Tyler Higginbotham, owner of 5 Star Air Conditioning and a Portabella's regular, called to chat. Higginbotham mentioned his favorite restaurant was closing and was for sale. Rich and Pam had eaten at Portabella's many times over the years.

"It was easy to pull the trigger," Pam said. "This place is a well-established restaurant that is well-loved. You see on Facebook how many people love this place. We knew that we could continue the tradition of great Italian food, not change anything and go from there."

After a chat between Rich and the owner, Chuck, Pam was brought in to negotiate and make the deal. They bought the restaurant, rented out their home in Slidell, found an apartment locally and opened the doors in a matter of a month, give or take a few days.

The purchase included a hoard of faithful regulars, recipes, a menu he was told not to change (by everyone he met) and a staff. Both cooks and the three servers all wanted to return, which was a good sign to Rich. And the mother of the previous owner also came with the deal.

Rich was excited to get into the kitchen and dust off the Italian cooking skills he gained years ago. He was looking forward to cooking up his osso buco and stuffed veal breast but the "make sure you don't change anything" comments got to him.

"I got here, and it was Italian American but the city and everyone that comes here knows what they like," Rich said. "It took me five minutes to fight with my ego. Ok, maybe five days."


While fans of the restaurant can rest assured little has changed on the menu, Rich has been able to flex his culinary muscle with the specials. Pam said he can do whatever he wants with the specials, but everything else must stay the same, except for two things. Rich did make some changes to the French onion soup recipe, but he spoke with the original owner for his blessing before doing so. The other change was the addition of gluten-free pasta and pizza at the request of customers.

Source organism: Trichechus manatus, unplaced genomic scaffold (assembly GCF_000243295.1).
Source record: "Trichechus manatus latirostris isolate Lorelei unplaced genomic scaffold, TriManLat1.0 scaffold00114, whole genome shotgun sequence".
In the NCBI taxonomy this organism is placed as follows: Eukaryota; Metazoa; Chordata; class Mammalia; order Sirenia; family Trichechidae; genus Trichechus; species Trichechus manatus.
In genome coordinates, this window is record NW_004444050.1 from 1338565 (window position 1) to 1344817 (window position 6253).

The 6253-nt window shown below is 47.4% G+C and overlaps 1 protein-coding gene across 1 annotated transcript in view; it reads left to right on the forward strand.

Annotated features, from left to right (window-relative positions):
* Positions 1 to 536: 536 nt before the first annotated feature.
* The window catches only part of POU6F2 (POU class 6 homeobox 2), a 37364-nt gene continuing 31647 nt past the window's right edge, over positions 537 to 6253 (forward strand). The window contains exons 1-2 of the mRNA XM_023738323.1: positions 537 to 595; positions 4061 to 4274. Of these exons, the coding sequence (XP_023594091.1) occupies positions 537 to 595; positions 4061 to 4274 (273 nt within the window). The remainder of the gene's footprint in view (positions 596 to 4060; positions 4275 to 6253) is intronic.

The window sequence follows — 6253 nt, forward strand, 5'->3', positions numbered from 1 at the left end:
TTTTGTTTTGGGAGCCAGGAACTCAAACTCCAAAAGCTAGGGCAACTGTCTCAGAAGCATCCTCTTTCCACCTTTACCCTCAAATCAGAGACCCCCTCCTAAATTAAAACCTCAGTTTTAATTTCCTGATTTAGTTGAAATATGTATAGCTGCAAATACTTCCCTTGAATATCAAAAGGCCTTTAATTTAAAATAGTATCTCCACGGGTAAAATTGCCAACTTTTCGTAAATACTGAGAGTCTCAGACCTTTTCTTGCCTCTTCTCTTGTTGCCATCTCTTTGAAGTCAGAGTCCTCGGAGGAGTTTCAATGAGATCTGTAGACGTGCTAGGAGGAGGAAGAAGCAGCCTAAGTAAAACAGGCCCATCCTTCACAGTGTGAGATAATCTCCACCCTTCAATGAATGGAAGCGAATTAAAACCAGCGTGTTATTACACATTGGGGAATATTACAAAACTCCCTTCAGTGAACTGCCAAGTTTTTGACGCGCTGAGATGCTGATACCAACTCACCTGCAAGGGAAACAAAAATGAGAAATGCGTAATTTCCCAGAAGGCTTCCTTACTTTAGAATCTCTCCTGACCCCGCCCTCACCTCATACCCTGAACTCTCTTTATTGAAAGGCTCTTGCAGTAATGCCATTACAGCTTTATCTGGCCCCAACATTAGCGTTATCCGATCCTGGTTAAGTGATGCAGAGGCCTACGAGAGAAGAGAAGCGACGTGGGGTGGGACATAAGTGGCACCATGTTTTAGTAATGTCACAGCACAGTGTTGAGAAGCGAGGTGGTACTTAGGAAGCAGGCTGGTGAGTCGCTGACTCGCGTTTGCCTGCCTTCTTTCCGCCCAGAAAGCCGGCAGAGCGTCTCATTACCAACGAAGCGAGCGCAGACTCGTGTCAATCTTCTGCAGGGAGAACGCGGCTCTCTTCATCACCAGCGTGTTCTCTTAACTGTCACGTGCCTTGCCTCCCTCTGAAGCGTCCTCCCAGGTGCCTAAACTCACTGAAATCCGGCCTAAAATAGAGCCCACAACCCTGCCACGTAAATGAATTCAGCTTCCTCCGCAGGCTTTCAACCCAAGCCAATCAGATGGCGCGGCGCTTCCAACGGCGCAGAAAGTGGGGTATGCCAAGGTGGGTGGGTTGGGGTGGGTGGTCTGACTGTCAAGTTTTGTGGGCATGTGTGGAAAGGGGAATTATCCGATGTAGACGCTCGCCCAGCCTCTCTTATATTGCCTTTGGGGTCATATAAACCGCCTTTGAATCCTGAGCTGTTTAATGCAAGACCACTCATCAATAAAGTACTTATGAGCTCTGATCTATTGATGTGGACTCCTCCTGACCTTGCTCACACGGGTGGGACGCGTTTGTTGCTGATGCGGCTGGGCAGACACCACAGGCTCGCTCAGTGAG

Rich and Pam have big plans for the future. When they purchased the business, it included a second restaurant just behind Portabella's that was once known as The Oar House. It has been closed for many years and used as storage, but it is the same size as Portabella's. The plan is to use the venue for parties, business luncheons and dinners for groups. He also hopes to offer monthly cooking classes in the space eventually.

"We don't accept reservations and there are a lot of people that have 20 in their group," Pam said. "Well, 20 in the group would take up half of Portabella's seats. We want to have a place for large parties to gather. It is now being used as the prep kitchen."

"We are gradually working on it, and by the November and December holidays we would love to be having parties out there," Rich said. "It will be called Bella's Too. It will not be open to the public."

The couple has already joined the South Baldwin Chamber of Commerce and is looking forward to getting involved in the community.

"We want to make this place an institution just like the other ones he has worked for," Pam said. "It already has great bones, it just now needs to be developed more."